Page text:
There is substantial evidence implicating Aβ as a modulator of blood vessel density and vascular remodeling through angiogenic mechanisms [61]. Moreover, the mechanism by which Aβ stimulates angiogenesis is highly conserved and may be mediated through γ-secretase activity and Notch signaling. In vitro studies have demonstrated an angiogenic effect in human umbilical vein endothelial cells exposed directly to Aβ1-40 and Aβ1-42 [62]. Furthermore, the same cell line, when exposed to monomeric Aβ or γ-secretase inhibitors, exhibited an increase in the number of tip cells and branches [63]. Other studies in post-mortem human brains also found evidence of increased angiogenesis in the hippocampus, midfrontal cortex, substantia nigra pars compacta, and locus ceruleus of AD brains compared with controls [24]. Further analysis found no correlation between the number of microglia and angiogenesis or microglia with vessel density, suggesting that it may be the presence of Aβ that is initiating angiogenesis and subsequent vascular dysfunction.

The evidence for Aβ-related angiogenesis has been extended in vivo. When the chick embryo chorioallantoic membrane assay was used, embryos stimulated with Aβ1-40 and Aβ1-42 had an increase in vascular growth [62]. Studies in zebrafish that express green fluorescent protein in vascular endothelial cells corroborated these results. Treatment with γ-secretase inhibitors or Aβ resulted in significantly more vascular branching in the brain [63]. Studies in various APP mutant AD mouse models have also shown alterations in brain vasculature as a result of Aβ. APP23 mice exhibit significant blood flow alterations correlated with structural modifications of blood vessels [49]. Three-dimensional architectural analysis of young (3-month-old) and aged (up to 27-month-old) mice revealed significant alterations, particularly of the microvasculature. In young animals, small deposits were observed on microvessels, whereas in aged animals the vasculature appeared to abruptly end at amyloid plaques. Moreover, the brains of the aged mice exhibited a significant increase in β-3-integrin (a specific marker of activated endothelium) immunoreactivity, which was restricted to amyloid-positive vessels. Interestingly, brain homogenates from these mice resulted in the formation of new vessels in an in vivo angiogenesis assay that was blocked by a VEGF antagonist [56]. Overall, in both young and aged mice, the morphology of the vasculature appeared more dense and showed features typical of angiogenesis [64]. Although it should be noted that the vascular changes observed in these mice may be due to unrelated, ‘off-target’ effects of the APP mutation, this seems unlikely since the vascular changes observed in transgenic mice correlate well with vascular disturbances reported in human AD brains [21, 65].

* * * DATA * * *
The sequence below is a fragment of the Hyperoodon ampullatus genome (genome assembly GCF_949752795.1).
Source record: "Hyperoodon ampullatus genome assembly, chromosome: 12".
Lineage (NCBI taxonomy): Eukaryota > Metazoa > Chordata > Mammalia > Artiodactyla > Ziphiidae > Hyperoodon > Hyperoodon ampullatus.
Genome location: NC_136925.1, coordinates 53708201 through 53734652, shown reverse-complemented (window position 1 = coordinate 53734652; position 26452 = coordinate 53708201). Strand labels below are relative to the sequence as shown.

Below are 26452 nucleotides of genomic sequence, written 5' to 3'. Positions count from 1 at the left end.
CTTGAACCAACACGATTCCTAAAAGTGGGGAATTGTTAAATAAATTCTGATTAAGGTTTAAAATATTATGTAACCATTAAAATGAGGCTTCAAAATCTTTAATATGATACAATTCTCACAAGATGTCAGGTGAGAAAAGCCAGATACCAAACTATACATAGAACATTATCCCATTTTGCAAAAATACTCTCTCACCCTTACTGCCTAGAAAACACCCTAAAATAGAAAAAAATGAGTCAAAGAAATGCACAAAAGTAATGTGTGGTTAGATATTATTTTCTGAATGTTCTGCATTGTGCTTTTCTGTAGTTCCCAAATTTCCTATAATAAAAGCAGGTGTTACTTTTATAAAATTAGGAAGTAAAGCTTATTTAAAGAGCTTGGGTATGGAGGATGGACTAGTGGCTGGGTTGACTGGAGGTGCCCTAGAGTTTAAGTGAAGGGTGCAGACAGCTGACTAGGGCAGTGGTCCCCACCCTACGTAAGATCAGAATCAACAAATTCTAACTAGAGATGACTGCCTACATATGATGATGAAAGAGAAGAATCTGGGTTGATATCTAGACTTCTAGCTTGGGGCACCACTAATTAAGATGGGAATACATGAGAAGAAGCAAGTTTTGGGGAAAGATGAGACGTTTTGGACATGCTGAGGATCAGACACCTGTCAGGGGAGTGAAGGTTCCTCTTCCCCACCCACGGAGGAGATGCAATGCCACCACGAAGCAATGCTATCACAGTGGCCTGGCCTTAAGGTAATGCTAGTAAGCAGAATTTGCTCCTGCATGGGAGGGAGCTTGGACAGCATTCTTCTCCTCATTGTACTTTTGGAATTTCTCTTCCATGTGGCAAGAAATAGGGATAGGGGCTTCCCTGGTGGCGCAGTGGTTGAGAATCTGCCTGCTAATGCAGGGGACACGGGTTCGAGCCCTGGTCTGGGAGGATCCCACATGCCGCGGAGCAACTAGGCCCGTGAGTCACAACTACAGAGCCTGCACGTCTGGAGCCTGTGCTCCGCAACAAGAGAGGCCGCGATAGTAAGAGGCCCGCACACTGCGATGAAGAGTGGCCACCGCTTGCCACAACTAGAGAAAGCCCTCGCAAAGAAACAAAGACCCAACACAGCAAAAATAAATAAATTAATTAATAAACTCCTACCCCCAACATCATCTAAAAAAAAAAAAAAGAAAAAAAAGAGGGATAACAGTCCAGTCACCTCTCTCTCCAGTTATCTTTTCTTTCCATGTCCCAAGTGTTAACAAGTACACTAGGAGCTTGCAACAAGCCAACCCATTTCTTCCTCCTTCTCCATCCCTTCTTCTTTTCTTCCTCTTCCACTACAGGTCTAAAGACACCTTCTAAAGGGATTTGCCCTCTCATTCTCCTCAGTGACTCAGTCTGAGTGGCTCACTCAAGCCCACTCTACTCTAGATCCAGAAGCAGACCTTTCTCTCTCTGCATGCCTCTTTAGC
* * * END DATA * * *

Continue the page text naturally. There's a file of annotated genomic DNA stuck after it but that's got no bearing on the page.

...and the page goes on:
In addition, the link between cerebral angiogenesis and hypoxia has been explored. Although cerebral hypoxic conditions are known to induce pro-angiogenic cytokines both in vitro[66] and in vivo[67], evidence of hypoxic angiogenesis is still unclear. For example, Aβ has been shown to sequester VEGF [68], suggesting limited bioavailability of the cytokine. This study by Yang and colleagues [68] proposes that VEGF co-aggregates with Aβ in AD brains. The authors proposed that the very slow release of VEGF from the co-aggregated VEGF/Aβ complex causes VEGF deficiency under the hypoxic conditions observed in AD brains. A related study attempted to examine the restorative effect of VEGF for AD in vivo[69] and found that intraperitoneal injection of VEGF in an AD mouse model ameliorated memory impairment in these mice compared with non-transgenic controls. Conflicting studies such as these on the role of pro-inflammatory cytokines in AD reflect the complexity of the etiopathology of AD. Although further work is needed to clarify the vascular response to conditions in the AD brain, these studies, taken together, show that disruptions to the neurovascular unit can influence cerebral ischemia, hypoxia, and neurodegeneration [70].